• Koala Conservation Centre – if you’ve still not got your wildlife fix, head to Phillip Island’s Koala centre to discover its unique treetop boardwalk while searching for these cuddly looking marsupials (not bears!!) Although we didn’t see a huge amount of koalas, we were in really close proximity to the ones that were out and about in the open. Koalas are most active at night, so it’s good to know that these sleepy looking creatures are allowed to rest during the day like they would in their natural habitat. We also got the added bonus of seeing another echidna in the wild, a swamp wallaby lazing under a tree, and a colourful looking Rainbow Lorikeet. The information centre is really informative and tells you all about the additional wildlife that you might be lucky to see outside during your visit.



  • Ocean Reach Brewery – a recent addition to Phillip Island’s brewery scene, Ocean Reach is a very small set up with a limited selection of really excellent beers. It has a long way to go in terms of style, but it is well worth a visit if you want fuss-free, no-thrills, good beer.
  • The Nobbies – a lovely boardwalk that takes you along the rugged coastline where you can see some spectacular rock formations and Bass Strait views. Keep your eyes open for little penguin burrows which are dotted all over the cliffs – we spotted some fluffy little chicks when we visited! The Nobbies Centre offers visitors the chance to see the (paid) interactive Antarctic Journey – and there’s a really big gift shop and café area which is nice to wander around.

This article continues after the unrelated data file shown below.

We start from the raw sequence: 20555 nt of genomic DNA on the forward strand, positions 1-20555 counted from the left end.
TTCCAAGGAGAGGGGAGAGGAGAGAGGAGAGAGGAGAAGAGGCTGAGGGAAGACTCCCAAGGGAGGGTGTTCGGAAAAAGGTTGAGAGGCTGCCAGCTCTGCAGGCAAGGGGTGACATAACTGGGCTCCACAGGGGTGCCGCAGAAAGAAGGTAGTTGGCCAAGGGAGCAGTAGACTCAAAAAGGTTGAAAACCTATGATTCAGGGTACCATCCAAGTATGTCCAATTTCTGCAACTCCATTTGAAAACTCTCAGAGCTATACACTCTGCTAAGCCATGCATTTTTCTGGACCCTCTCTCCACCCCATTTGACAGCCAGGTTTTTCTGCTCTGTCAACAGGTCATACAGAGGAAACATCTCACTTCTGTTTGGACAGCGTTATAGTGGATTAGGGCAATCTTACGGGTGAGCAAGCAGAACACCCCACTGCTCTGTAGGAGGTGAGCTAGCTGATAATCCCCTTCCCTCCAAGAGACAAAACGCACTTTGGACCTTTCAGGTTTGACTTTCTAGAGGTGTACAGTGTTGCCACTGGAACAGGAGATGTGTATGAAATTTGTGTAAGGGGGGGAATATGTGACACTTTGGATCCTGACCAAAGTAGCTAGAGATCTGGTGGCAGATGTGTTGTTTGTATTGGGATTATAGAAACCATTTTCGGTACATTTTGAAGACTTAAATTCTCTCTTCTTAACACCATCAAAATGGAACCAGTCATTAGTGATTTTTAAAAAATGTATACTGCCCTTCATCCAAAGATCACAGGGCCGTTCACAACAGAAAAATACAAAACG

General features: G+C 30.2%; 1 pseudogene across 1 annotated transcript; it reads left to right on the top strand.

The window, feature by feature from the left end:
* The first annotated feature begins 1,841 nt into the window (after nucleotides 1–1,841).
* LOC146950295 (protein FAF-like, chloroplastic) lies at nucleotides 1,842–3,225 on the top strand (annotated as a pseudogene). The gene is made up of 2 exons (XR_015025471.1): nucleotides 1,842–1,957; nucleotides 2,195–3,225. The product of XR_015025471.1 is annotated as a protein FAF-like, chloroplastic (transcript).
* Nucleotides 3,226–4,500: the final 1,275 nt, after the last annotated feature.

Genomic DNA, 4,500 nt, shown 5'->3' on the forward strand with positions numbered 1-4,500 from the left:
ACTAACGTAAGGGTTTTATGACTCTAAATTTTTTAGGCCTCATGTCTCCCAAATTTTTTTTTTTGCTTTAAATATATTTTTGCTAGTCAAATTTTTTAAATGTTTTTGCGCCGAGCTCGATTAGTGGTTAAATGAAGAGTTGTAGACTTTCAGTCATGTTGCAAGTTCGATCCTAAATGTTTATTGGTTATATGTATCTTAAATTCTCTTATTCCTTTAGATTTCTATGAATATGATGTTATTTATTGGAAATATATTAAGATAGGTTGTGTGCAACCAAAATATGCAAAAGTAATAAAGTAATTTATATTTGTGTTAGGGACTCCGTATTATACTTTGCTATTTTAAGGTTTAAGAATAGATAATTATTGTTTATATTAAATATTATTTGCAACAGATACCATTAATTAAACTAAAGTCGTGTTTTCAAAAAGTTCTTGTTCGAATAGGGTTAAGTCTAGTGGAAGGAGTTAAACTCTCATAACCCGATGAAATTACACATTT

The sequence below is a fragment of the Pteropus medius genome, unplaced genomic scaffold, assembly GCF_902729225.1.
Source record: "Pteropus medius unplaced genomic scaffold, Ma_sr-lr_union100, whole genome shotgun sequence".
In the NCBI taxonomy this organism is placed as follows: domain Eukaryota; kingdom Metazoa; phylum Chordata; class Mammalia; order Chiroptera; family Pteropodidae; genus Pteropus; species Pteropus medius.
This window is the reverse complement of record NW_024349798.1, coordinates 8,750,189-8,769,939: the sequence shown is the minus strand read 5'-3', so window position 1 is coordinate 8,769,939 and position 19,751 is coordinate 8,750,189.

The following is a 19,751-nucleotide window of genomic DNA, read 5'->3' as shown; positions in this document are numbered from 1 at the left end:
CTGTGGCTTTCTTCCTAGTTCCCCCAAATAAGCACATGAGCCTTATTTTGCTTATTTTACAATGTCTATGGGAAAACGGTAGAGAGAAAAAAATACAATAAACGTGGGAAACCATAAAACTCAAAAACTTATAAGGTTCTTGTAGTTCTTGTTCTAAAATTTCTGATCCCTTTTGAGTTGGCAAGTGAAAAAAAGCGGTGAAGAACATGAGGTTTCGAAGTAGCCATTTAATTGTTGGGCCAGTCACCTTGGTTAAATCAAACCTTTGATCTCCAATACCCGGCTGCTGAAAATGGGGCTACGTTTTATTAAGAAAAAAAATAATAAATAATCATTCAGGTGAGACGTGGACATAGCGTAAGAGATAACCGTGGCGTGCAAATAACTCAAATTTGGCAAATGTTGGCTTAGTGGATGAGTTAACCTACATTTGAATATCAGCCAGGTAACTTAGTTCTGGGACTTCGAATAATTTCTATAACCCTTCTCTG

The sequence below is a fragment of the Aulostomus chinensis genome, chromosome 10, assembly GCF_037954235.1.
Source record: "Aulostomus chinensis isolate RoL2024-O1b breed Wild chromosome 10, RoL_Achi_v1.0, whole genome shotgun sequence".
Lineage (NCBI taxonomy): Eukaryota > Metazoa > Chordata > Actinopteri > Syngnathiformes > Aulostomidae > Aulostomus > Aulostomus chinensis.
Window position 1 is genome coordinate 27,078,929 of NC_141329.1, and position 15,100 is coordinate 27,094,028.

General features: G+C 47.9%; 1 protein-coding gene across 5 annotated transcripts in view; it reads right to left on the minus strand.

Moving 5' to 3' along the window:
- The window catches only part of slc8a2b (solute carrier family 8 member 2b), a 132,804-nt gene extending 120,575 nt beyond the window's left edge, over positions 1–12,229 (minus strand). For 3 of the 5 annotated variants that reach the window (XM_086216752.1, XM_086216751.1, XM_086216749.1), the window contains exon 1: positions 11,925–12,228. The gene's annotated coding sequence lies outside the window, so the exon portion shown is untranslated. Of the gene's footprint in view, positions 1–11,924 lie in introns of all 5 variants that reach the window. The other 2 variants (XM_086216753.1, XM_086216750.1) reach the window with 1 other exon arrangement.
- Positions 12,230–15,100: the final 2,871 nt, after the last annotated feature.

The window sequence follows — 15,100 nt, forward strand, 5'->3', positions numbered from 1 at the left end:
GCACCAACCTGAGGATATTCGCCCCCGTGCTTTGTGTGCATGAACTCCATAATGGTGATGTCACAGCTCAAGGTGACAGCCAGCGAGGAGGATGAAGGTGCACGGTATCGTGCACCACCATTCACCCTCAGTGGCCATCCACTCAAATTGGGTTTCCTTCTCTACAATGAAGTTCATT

• The Fish Co-Operative – we stayed in the nearby seaside town of San Remo as it was much cheaper and less crowded than Phillip Island accommodation (San Remo Caravan Park). What do fishing villages do best? Fish and chips, of course! I tried flake for the first time (a type of gummy shark) and it was so tender and delicious – so don’t be put off by the fact it’s a shark! It’s maybe a bit pricey compared to the local chippy in Scotland, but you’ve got a lovely harbour side view and freshly caught fish so it’s well worth it.

I hope that gives you a few ideas for a trip to Wilsons Prom and/or Phillip Island. They are so different from one another, but it’s well worth visiting both places as it’s just a short drive between the two, and it gives you a chance to explore a little bit of Victoria’s coastline in just a short space of time. Happy travels!

2 thoughts on “A Walk on the Wild Side: Wilsons Prom and Phillip Island

  1. Miriam says:

    I love the Prom. Used to go there all the time as a little girl with my family. More recently I’ve taken my own kids here and even more recently (like about a month ago) hub and I visited by ourselves, camping at Yanake (just up the road from Shallow Inlet). Gorgeous place and yes, much cheaper than Tidal River. Great post Amy.